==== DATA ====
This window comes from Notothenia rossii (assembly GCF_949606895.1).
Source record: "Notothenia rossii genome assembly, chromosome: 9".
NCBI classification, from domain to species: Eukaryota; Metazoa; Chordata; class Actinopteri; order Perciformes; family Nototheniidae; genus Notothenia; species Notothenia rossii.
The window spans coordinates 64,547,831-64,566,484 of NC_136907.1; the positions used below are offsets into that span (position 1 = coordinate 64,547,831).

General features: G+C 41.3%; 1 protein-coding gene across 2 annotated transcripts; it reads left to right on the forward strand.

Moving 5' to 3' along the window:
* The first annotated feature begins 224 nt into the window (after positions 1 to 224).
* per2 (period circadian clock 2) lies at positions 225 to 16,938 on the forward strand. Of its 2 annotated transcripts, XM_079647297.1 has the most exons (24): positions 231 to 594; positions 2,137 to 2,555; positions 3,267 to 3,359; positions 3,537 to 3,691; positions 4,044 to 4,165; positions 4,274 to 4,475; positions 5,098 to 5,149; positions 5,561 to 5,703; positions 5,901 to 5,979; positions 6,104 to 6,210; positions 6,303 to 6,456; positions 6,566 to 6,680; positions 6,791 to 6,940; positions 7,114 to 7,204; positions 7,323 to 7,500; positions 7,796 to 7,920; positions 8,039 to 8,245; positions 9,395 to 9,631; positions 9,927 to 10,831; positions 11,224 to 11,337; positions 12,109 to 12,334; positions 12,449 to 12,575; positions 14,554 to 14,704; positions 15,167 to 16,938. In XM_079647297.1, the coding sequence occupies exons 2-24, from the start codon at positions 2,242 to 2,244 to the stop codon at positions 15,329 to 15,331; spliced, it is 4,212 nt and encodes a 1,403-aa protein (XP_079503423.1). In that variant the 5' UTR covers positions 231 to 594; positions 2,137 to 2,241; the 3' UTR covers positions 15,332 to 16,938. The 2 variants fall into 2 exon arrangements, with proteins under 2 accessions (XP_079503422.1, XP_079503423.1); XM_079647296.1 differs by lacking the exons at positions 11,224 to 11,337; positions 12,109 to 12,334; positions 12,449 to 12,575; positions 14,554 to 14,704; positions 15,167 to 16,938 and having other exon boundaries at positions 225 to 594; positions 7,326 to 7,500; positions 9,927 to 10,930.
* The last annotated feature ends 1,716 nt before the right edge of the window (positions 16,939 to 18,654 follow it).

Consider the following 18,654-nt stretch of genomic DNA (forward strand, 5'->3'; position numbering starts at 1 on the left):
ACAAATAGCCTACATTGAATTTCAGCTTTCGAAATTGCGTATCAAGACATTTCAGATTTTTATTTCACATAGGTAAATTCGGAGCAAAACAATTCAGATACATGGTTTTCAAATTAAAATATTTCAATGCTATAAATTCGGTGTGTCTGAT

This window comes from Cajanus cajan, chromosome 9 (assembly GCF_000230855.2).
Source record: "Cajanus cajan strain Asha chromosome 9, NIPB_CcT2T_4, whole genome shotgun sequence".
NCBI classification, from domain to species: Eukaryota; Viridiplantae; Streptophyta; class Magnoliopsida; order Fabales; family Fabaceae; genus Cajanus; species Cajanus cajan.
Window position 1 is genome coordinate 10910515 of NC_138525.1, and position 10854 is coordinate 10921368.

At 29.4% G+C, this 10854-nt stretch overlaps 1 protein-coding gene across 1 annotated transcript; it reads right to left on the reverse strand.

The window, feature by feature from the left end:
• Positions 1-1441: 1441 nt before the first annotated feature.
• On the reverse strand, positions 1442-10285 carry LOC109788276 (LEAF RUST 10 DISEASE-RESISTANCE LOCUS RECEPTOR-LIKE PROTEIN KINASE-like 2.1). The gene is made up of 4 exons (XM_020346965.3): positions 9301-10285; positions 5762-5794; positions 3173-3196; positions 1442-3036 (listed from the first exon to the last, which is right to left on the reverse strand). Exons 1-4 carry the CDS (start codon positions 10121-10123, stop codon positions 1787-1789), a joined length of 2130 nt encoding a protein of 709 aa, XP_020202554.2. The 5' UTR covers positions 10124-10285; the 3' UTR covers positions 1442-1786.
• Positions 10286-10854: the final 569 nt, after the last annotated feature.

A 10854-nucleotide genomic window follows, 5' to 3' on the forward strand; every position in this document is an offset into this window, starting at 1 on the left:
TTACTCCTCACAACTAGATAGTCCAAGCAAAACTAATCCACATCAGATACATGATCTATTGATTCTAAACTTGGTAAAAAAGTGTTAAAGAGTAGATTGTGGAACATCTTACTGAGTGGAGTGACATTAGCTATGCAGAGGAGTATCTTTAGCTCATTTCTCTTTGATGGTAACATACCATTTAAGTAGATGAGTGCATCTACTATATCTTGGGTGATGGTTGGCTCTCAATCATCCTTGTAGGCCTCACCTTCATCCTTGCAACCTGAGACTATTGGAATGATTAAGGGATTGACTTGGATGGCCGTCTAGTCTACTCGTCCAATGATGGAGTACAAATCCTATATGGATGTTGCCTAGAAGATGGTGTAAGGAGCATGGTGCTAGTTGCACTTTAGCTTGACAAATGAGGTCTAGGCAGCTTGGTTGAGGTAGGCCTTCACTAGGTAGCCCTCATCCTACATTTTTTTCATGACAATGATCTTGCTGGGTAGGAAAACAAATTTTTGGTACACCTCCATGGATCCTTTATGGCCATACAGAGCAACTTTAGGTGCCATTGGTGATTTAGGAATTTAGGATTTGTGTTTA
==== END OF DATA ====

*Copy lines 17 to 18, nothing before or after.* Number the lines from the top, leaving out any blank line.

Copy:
The window, feature by feature from the left end:
• Positions 1-1441: 1441 nt before the first annotated feature.